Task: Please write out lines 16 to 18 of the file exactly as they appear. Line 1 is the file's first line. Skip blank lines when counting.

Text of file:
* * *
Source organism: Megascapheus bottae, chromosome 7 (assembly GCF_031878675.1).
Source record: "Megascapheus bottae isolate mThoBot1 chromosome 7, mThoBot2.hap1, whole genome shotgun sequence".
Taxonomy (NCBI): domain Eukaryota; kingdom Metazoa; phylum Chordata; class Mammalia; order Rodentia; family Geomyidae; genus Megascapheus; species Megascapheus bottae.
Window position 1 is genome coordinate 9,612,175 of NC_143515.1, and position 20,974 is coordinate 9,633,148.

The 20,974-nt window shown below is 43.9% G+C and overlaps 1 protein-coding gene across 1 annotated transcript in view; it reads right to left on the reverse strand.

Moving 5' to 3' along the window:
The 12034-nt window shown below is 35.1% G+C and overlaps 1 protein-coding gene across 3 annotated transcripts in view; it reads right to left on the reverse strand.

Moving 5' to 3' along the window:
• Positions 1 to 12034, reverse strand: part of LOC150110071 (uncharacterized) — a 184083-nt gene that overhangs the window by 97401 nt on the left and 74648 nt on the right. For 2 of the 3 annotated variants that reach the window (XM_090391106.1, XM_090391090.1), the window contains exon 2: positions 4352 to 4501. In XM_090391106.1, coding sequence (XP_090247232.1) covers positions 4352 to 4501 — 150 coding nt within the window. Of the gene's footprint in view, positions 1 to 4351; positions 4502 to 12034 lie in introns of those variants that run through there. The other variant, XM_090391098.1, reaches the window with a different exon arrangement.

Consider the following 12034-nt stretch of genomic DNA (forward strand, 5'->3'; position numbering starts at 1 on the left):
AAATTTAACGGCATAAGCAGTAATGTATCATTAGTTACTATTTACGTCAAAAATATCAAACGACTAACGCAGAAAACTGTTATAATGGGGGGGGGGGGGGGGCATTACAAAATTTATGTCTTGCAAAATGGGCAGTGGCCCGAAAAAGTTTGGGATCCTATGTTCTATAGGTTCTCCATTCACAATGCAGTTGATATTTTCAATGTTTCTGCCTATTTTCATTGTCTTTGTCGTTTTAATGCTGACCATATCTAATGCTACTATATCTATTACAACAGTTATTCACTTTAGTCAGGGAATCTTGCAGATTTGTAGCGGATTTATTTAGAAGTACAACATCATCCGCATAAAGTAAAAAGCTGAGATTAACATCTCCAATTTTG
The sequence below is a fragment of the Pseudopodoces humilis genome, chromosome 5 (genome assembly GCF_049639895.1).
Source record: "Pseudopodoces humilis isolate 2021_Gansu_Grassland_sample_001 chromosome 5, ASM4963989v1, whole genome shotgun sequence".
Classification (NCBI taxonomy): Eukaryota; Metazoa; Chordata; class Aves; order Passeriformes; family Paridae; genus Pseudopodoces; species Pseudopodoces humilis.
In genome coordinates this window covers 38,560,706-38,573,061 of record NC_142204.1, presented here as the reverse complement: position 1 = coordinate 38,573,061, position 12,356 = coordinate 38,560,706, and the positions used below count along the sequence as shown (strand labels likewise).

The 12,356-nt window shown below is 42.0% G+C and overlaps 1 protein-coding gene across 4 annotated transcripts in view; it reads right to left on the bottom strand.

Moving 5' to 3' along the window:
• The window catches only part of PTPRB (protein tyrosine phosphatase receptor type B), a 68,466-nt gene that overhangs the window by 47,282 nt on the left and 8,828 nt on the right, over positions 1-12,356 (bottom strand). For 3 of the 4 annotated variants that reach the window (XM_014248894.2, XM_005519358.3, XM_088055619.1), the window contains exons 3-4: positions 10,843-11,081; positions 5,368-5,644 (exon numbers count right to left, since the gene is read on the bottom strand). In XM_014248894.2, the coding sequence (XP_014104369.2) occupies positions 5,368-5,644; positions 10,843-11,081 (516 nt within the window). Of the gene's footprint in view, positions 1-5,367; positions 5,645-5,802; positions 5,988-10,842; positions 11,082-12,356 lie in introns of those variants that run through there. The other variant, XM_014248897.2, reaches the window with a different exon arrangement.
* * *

The 12,356-nt window shown below is 42.0% G+C and overlaps 1 protein-coding gene across 4 annotated transcripts in view; it reads right to left on the bottom strand.

Moving 5' to 3' along the window:
• The window catches only part of PTPRB (protein tyrosine phosphatase receptor type B), a 68,466-nt gene that overhangs the window by 47,282 nt on the left and 8,828 nt on the right, over positions 1-12,356 (bottom strand). For 3 of the 4 annotated variants that reach the window (XM_014248894.2, XM_005519358.3, XM_088055619.1), the window contains exons 3-4: positions 10,843-11,081; positions 5,368-5,644 (exon numbers count right to left, since the gene is read on the bottom strand). In XM_014248894.2, the coding sequence (XP_014104369.2) occupies positions 5,368-5,644; positions 10,843-11,081 (516 nt within the window). Of the gene's footprint in view, positions 1-5,367; positions 5,645-5,802; positions 5,988-10,842; positions 11,082-12,356 lie in introns of those variants that run through there. The other variant, XM_014248897.2, reaches the window with a different exon arrangement.